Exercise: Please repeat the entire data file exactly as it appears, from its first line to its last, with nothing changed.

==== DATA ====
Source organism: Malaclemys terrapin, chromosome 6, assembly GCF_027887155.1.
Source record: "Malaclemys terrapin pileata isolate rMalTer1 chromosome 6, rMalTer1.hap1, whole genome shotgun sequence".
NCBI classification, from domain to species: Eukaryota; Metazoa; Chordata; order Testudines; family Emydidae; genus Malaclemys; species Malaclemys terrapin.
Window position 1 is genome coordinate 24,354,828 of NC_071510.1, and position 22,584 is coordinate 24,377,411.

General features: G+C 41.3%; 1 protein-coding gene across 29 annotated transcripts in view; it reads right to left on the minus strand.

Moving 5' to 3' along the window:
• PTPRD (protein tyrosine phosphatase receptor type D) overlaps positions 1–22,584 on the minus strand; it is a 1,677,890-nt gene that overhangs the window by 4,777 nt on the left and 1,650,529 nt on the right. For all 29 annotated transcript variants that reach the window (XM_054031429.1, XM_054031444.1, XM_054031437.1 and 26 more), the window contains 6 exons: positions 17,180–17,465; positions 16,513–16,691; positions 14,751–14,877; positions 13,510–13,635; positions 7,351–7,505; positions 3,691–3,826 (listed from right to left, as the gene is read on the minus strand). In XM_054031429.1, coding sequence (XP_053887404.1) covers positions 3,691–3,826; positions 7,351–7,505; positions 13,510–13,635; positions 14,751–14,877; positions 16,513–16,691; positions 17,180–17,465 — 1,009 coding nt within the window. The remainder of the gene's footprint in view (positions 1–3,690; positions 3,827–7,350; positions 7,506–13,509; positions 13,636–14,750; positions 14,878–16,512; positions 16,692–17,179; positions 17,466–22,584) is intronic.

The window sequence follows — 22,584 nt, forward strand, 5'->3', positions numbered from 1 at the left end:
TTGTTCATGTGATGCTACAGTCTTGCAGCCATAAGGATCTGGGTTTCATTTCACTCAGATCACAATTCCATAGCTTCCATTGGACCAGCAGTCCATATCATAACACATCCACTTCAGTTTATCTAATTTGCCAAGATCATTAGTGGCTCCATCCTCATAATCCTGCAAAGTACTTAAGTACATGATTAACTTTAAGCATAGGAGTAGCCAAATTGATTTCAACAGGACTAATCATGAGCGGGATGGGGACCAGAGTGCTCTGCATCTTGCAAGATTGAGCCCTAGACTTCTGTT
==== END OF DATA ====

Source organism: Malaclemys terrapin, chromosome 6, assembly GCF_027887155.1.
Source record: "Malaclemys terrapin pileata isolate rMalTer1 chromosome 6, rMalTer1.hap1, whole genome shotgun sequence".
NCBI classification, from domain to species: Eukaryota; Metazoa; Chordata; order Testudines; family Emydidae; genus Malaclemys; species Malaclemys terrapin.
Window position 1 is genome coordinate 24,354,828 of NC_071510.1, and position 22,584 is coordinate 24,377,411.

General features: G+C 41.3%; 1 protein-coding gene across 29 annotated transcripts in view; it reads right to left on the minus strand.

Moving 5' to 3' along the window:
• PTPRD (protein tyrosine phosphatase receptor type D) overlaps positions 1–22,584 on the minus strand; it is a 1,677,890-nt gene that overhangs the window by 4,777 nt on the left and 1,650,529 nt on the right. For all 29 annotated transcript variants that reach the window (XM_054031429.1, XM_054031444.1, XM_054031437.1 and 26 more), the window contains 6 exons: positions 17,180–17,465; positions 16,513–16,691; positions 14,751–14,877; positions 13,510–13,635; positions 7,351–7,505; positions 3,691–3,826 (listed from right to left, as the gene is read on the minus strand). In XM_054031429.1, coding sequence (XP_053887404.1) covers positions 3,691–3,826; positions 7,351–7,505; positions 13,510–13,635; positions 14,751–14,877; positions 16,513–16,691; positions 17,180–17,465 — 1,009 coding nt within the window. The remainder of the gene's footprint in view (positions 1–3,690; positions 3,827–7,350; positions 7,506–13,509; positions 13,636–14,750; positions 14,878–16,512; positions 16,692–17,179; positions 17,466–22,584) is intronic.

The window sequence follows — 22,584 nt, forward strand, 5'->3', positions numbered from 1 at the left end:
TTGTTCATGTGATGCTACAGTCTTGCAGCCATAAGGATCTGGGTTTCATTTCACTCAGATCACAATTCCATAGCTTCCATTGGACCAGCAGTCCATATCATAACACATCCACTTCAGTTTATCTAATTTGCCAAGATCATTAGTGGCTCCATCCTCATAATCCTGCAAAGTACTTAAGTACATGATTAACTTTAAGCATAGGAGTAGCCAAATTGATTTCAACAGGACTAATCATGAGCGGGATGGGGACCAGAGTGCTCTGCATCTTGCAAGATTGAGCCCTAGACTTCTGTT